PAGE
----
And I’m speaking more as a psychotherapist here, and not as much as a sociologist or social psychologist, or not those things. I would leave talking about social issues to the experts, to share their perspectives on some of the things that we’re contending with–culturally and socially, and even politically. I would look to some of those professionals who are more knowledgeable to give advice on that. And I certainly have my opinions about it, but I would look to them to be the experts to share that with you. Whoever is watching this at this moment

Instead, there’s certain things that I know as a psychotherapist, which are… and that we are really… the one thing that we all really do need is validation. We all need to know that we’re heard, we all need to know that we’re being seen. And when we don’t feel that way our frustration rises. And hurts increases. And so these are things that, for those people who are close to us in our lives, who experienced it firsthand, we really need to be able and willing to practice being there for them in a way that you would want them to be there for us. In a way that we need them to be for us now after this tragedy occurred. And so it is really critical to take that time and practice enough vulnerability, and it really is vulnerable to sit there with somebody who has a different perspective. To see something that you don’t see, and [sit with someone] who points out something that when you look at it, you feel like you could actually be part of the problem. When they’re talking about it, it’s easy to go into defending trying to protect that, instead of hearing them. However, it is really important to be able to hear them out, because hearing them out not only allows them to get the story out, it allows them to start to build trust. In that they believe that you are interested and, even if you don’t agree with what they’re saying, that you respect them enough to to hear how to hear what it’s like for them. So listening is a critical piece.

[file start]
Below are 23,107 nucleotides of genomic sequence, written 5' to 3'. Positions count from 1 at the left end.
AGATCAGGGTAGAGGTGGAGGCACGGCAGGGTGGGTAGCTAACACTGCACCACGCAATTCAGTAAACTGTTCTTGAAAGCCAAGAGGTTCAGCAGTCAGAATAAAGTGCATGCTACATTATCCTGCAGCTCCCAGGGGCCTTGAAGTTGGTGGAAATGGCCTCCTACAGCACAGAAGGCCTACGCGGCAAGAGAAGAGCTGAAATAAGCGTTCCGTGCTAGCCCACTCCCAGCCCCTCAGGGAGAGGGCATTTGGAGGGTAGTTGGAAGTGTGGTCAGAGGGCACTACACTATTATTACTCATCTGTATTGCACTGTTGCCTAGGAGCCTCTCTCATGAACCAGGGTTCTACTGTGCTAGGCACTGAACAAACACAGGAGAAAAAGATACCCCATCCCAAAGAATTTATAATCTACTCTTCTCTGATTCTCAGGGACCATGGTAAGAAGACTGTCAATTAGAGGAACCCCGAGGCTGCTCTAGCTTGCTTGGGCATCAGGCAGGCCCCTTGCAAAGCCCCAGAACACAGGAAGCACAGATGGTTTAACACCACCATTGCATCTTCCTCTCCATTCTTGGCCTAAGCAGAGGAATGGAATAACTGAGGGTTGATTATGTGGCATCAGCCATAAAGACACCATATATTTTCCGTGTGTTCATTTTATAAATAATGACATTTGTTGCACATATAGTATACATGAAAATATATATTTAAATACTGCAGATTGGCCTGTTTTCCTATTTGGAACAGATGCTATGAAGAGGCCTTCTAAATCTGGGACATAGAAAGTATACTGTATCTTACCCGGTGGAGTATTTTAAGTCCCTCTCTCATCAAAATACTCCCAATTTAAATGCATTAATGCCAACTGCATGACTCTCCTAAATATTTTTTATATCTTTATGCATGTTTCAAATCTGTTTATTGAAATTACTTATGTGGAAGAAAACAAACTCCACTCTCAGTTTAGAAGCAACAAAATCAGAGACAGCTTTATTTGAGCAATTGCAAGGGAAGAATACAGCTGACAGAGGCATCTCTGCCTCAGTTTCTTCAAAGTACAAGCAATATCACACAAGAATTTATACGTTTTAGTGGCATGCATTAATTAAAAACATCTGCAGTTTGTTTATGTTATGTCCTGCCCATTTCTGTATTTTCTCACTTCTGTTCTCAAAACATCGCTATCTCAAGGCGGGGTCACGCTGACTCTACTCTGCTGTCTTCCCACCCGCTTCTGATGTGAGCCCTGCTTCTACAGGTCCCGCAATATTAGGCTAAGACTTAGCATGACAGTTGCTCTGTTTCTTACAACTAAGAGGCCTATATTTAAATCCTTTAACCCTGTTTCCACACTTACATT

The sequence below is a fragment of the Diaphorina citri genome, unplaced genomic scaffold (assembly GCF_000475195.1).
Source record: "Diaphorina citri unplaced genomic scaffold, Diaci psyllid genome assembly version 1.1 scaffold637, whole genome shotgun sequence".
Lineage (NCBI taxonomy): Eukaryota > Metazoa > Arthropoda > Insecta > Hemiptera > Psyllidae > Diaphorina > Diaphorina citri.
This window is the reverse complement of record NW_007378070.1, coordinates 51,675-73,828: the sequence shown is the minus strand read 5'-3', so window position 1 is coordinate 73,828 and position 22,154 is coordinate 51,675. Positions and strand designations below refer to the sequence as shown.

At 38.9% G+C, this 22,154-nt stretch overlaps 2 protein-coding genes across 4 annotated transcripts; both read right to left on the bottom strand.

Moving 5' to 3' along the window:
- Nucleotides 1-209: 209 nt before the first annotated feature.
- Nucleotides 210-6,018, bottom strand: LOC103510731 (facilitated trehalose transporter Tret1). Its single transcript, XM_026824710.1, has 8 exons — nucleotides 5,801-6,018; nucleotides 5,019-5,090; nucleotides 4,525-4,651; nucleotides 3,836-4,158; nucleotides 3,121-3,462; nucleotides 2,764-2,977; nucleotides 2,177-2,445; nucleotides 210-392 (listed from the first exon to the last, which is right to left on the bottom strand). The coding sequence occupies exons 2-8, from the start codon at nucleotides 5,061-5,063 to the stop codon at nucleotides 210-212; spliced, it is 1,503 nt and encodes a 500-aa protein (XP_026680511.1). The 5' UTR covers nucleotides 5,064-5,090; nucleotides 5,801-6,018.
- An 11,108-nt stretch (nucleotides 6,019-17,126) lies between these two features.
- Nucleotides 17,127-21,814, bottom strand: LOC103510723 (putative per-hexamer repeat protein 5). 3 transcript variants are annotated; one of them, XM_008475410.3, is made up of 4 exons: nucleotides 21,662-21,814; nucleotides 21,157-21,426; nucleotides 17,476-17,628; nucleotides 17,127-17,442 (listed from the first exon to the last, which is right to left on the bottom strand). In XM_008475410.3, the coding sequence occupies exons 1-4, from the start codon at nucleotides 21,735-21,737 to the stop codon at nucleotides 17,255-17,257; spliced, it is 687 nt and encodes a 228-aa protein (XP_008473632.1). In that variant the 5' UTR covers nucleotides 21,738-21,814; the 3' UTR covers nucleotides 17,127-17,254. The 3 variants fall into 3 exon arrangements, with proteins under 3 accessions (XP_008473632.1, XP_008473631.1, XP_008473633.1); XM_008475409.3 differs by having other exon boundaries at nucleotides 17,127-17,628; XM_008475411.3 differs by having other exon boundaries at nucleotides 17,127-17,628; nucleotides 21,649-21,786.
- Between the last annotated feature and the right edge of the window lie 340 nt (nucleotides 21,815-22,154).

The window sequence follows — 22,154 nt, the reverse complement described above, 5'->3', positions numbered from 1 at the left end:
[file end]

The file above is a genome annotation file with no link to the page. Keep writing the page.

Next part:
On a final note, what I would say is that for those who are actually directly impacted, whether [by] the loss of a family member, the experience of the actual gunshots and gunfire, the running away from of those things, it’s important to take care of yourself. And it can be a real traumatic experience. And it’s an understandable thing if it is an experience that is traumatic, and you identify this as traumatic. So sometimes these things will heal with time. And it’s important to know and to give yourself the time that you need. However, if you do feel like you’re stuck, this is the city that is very privileged to be filled with some very high quality professional trauma therapists. So trying to find somebody who can help you become unstuck, so that you’re able to move through it in a way that can help you live your life in a way that you deserve to live.

That’s something that I would just have in the back of your mind. I know it’s still very raw, and it’s we’re not very far removed from it yet. I would encourage people to just kind of keep that in view and into consideration. Take that into consideration when you think about how you’re going to move forward with this.